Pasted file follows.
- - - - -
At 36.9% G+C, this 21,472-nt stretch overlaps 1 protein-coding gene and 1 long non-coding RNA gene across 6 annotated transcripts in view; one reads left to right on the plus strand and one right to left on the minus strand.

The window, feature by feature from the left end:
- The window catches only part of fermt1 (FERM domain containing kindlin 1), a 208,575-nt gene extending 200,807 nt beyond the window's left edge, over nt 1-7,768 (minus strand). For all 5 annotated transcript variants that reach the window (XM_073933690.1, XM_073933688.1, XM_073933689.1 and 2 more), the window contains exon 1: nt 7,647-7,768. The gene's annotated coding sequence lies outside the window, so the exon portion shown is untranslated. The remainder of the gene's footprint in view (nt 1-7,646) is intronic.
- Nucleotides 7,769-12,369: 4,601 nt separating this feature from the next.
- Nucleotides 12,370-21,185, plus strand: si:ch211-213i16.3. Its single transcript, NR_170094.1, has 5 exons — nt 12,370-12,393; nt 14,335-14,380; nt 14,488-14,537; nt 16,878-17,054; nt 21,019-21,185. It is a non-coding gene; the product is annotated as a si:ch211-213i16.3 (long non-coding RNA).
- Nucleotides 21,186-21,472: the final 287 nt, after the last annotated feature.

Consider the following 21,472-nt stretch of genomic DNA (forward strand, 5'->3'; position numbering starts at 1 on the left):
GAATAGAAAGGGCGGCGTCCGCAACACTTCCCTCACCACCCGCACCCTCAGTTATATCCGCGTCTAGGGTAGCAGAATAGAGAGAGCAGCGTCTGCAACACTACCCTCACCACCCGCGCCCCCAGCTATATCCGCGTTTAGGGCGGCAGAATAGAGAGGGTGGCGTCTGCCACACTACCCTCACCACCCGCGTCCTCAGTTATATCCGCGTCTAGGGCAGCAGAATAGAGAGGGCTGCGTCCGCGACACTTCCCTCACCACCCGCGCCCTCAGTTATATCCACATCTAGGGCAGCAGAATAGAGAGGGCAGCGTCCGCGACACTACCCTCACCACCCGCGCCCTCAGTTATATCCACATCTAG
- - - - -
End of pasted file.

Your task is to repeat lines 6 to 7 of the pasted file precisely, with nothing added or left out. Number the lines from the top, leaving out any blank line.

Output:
- Nucleotides 21,186-21,472: the final 287 nt, after the last annotated feature.

Consider the following 21,472-nt stretch of genomic DNA (forward strand, 5'->3'; position numbering starts at 1 on the left):